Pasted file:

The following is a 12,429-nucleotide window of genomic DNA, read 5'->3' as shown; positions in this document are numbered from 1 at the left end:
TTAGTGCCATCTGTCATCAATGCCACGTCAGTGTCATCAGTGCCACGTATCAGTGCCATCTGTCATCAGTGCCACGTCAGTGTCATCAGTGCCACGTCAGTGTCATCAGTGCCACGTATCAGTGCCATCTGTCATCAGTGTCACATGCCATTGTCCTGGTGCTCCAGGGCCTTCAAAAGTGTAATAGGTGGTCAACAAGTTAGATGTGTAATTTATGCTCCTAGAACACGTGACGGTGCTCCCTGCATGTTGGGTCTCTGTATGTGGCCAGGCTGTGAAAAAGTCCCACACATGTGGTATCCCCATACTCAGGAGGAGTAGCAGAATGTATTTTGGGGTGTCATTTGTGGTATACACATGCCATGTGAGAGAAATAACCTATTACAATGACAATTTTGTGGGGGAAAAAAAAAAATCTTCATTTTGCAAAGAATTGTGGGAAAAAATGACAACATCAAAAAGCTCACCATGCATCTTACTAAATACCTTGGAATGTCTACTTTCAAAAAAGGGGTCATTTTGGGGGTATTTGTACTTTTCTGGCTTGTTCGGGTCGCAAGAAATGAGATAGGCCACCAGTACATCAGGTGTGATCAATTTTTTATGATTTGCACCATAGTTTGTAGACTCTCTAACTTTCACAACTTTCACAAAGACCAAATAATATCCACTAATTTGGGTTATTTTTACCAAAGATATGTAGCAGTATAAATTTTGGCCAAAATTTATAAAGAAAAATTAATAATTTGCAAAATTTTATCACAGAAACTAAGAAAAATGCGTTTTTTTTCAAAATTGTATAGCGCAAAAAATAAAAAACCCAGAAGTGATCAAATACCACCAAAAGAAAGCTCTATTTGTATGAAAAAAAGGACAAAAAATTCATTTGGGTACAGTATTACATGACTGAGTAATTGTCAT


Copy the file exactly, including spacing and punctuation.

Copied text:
The following is a 12,429-nucleotide window of genomic DNA, read 5'->3' as shown; positions in this document are numbered from 1 at the left end:
TTAGTGCCATCTGTCATCAATGCCACGTCAGTGTCATCAGTGCCACGTATCAGTGCCATCTGTCATCAGTGCCACGTCAGTGTCATCAGTGCCACGTCAGTGTCATCAGTGCCACGTATCAGTGCCATCTGTCATCAGTGTCACATGCCATTGTCCTGGTGCTCCAGGGCCTTCAAAAGTGTAATAGGTGGTCAACAAGTTAGATGTGTAATTTATGCTCCTAGAACACGTGACGGTGCTCCCTGCATGTTGGGTCTCTGTATGTGGCCAGGCTGTGAAAAAGTCCCACACATGTGGTATCCCCATACTCAGGAGGAGTAGCAGAATGTATTTTGGGGTGTCATTTGTGGTATACACATGCCATGTGAGAGAAATAACCTATTACAATGACAATTTTGTGGGGGAAAAAAAAAAATCTTCATTTTGCAAAGAATTGTGGGAAAAAATGACAACATCAAAAAGCTCACCATGCATCTTACTAAATACCTTGGAATGTCTACTTTCAAAAAAGGGGTCATTTTGGGGGTATTTGTACTTTTCTGGCTTGTTCGGGTCGCAAGAAATGAGATAGGCCACCAGTACATCAGGTGTGATCAATTTTTTATGATTTGCACCATAGTTTGTAGACTCTCTAACTTTCACAACTTTCACAAAGACCAAATAATATCCACTAATTTGGGTTATTTTTACCAAAGATATGTAGCAGTATAAATTTTGGCCAAAATTTATAAAGAAAAATTAATAATTTGCAAAATTTTATCACAGAAACTAAGAAAAATGCGTTTTTTTTCAAAATTGTATAGCGCAAAAAATAAAAAACCCAGAAGTGATCAAATACCACCAAAAGAAAGCTCTATTTGTATGAAAAAAAGGACAAAAAATTCATTTGGGTACAGTATTACATGACTGAGTAATTGTCAT